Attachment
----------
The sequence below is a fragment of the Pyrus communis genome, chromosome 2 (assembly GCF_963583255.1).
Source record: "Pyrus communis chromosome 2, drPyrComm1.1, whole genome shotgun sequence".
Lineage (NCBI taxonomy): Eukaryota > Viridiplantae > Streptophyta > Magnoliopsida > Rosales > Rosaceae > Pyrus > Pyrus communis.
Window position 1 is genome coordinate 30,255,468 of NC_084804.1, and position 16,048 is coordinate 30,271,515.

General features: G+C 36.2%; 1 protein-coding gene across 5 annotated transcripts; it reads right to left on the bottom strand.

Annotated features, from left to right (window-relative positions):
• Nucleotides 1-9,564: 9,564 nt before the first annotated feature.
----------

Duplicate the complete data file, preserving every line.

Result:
The sequence below is a fragment of the Pyrus communis genome, chromosome 2 (assembly GCF_963583255.1).
Source record: "Pyrus communis chromosome 2, drPyrComm1.1, whole genome shotgun sequence".
Lineage (NCBI taxonomy): Eukaryota > Viridiplantae > Streptophyta > Magnoliopsida > Rosales > Rosaceae > Pyrus > Pyrus communis.
Window position 1 is genome coordinate 30,255,468 of NC_084804.1, and position 16,048 is coordinate 30,271,515.

General features: G+C 36.2%; 1 protein-coding gene across 5 annotated transcripts; it reads right to left on the bottom strand.

Annotated features, from left to right (window-relative positions):
• Nucleotides 1-9,564: 9,564 nt before the first annotated feature.